Speed is a 1994 American action/thriller film directed by Jan de Bont, and set in Los Angeles. An LAPD officer, Police Officer III Jack Traven, becomes the focus of a bomber and extortionist, retired Atlanta bomb squad sergeant, Howard Payne. After Payne escapes his first entanglement with Traven, he sets up a bomb on a city bus which Traven boards and must keep moving above 50 miles per hour (80 km/h) or the bomb will explode. The film stars Keanu Reeves, Dennis Hopper and Sandra Bullock. In 1995, it won two Academy Awards for Best Sound and Best Sound Effects Editing. —Wikipedia
Jan de Bont (born 22 October 1943) is a Dutch cinematographer, producer, and film director.
Early life and career
De Bont was born, one of 17 children,to a Roman Catholic family in Eindhoven, Netherlands. His earliest work after studying at the Amsterdam Film Academy was with the Dutch avant garde director Adriaan Ditvoorst. De Bont was cinematographer/cameraman on many of Ditvoorst’s early films including the prizewinning Ik Kom Wat Later Naar Madra (I’ll Be In Madra Somewhat Later). He first came to fame in the Netherlands as the cinematographer for the 1973 movie Turkish Delight, directed by Paul Verhoeven, starring Rutger Hauer and Monique van de Ven. Since the early 1980s, he worked frequently in Hollywood.
De Bont made his directorial debut with the action thriller Speed in 1994, which was a surprise hit. He followed this up with the even more successful Twister in 1996. His output since has had mixed commercial and critical success. In 1997… read more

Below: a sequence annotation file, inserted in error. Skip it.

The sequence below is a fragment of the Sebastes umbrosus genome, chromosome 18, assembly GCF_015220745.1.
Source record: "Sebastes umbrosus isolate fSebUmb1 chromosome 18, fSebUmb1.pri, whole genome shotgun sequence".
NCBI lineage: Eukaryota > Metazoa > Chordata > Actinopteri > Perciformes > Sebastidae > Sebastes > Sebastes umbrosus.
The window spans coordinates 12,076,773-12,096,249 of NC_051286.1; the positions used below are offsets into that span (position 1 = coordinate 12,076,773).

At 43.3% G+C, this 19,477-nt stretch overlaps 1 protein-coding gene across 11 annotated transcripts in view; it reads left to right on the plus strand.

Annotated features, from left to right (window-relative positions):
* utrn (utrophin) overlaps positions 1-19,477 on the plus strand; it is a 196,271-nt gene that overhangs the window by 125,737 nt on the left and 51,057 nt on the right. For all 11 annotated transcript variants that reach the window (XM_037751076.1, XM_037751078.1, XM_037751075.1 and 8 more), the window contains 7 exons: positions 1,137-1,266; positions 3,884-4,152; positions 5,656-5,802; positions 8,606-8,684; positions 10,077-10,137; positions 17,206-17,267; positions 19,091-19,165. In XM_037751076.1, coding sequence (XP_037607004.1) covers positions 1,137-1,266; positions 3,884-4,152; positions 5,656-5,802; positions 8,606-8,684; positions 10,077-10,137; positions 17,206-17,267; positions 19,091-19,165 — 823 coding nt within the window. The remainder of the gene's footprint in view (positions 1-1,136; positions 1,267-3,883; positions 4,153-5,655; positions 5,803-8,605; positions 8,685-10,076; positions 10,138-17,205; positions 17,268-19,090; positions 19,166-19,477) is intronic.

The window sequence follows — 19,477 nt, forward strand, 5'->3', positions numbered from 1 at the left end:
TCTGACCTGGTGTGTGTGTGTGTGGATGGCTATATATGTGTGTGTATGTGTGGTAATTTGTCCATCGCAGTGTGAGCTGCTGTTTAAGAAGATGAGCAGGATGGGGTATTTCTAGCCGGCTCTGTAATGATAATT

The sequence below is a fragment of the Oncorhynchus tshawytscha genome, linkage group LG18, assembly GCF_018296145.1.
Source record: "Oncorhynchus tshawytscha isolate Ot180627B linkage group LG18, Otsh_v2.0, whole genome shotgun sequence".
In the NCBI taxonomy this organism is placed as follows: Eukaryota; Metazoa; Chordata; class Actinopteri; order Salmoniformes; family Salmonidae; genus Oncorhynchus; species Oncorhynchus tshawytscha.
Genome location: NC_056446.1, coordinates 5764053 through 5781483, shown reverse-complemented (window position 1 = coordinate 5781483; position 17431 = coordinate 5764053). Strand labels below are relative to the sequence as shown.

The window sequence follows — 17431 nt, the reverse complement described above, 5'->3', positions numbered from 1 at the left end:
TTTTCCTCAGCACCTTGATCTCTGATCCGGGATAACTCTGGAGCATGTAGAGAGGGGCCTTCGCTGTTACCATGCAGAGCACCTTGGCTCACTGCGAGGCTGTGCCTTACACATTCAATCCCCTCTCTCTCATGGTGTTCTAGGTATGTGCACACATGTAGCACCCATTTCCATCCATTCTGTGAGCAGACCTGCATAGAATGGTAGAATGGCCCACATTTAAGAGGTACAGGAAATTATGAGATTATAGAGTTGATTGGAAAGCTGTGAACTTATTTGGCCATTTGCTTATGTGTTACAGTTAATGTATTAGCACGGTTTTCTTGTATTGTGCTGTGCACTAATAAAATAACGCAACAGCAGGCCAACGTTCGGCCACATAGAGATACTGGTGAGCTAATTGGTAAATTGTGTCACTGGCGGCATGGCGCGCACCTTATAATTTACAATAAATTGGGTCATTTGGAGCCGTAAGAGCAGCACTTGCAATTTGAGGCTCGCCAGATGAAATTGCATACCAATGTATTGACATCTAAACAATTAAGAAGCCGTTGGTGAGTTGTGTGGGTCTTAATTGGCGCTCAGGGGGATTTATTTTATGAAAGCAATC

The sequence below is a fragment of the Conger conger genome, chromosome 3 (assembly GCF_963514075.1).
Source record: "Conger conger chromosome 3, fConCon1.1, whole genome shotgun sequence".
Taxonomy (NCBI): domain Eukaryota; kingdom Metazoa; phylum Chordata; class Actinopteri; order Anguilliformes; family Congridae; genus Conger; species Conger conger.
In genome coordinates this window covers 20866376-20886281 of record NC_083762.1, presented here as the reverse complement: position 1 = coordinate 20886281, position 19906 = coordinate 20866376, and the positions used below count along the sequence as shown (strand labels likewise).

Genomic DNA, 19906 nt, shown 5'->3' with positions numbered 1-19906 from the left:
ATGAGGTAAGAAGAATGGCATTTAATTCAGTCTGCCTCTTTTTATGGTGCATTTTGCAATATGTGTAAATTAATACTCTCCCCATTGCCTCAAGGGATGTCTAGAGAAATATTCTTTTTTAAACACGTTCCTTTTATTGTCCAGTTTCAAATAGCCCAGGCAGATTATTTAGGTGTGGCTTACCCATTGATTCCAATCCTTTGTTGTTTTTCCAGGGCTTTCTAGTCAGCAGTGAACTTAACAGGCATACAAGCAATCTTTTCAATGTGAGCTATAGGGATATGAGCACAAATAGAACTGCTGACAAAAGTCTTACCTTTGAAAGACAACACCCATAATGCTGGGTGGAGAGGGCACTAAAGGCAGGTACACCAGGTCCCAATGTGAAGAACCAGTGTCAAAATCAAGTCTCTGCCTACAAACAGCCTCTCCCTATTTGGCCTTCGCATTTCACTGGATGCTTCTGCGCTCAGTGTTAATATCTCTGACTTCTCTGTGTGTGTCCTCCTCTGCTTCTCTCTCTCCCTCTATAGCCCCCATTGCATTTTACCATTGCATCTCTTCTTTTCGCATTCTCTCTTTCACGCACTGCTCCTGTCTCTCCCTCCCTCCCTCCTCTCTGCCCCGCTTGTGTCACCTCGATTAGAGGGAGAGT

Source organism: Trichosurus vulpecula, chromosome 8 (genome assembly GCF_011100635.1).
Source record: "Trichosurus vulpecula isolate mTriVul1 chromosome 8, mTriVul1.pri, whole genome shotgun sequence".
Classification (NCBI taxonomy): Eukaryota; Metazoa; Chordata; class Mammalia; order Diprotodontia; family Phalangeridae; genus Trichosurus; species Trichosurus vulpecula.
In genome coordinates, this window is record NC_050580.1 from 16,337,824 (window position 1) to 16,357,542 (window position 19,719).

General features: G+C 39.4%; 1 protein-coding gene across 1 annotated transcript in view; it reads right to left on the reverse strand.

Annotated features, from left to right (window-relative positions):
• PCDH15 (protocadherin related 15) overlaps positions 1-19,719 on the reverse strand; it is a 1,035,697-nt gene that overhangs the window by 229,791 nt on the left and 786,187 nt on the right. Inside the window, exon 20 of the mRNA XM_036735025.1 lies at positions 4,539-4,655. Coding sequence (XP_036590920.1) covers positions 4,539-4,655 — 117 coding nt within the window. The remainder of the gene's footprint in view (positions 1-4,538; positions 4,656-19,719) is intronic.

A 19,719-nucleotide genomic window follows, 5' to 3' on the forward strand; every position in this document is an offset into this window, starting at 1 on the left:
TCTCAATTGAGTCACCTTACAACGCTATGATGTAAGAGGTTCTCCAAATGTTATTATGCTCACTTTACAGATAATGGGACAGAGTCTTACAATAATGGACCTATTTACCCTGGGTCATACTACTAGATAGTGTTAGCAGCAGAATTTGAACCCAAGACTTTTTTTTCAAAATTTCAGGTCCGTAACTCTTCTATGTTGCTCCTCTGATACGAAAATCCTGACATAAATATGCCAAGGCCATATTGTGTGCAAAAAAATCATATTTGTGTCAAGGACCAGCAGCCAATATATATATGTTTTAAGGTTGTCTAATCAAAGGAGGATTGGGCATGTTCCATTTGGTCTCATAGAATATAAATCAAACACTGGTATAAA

Just fantastic. I have to disagree with my compatriot Coheed 2.5 below in the sense that I think the only hangup I have about this film is that the things "around" the bus sequences, rather than limiting the film to one about a bomb on a bus, actually keep it from being a film about a bomb on a bus, which would have made it truly transcendent.
The only point of the film are the bus sequences, gripping and which stand up against 16 or 17 years of American action cinema immensely, but everything around it is far too flimsy to sustain the whole thing as a good film. If far more concentration was made on letting Dennis Hopper and Keanu Reeves enjoy themselves as well as the bus sequences this could have been more than the film about a bomb on a bus.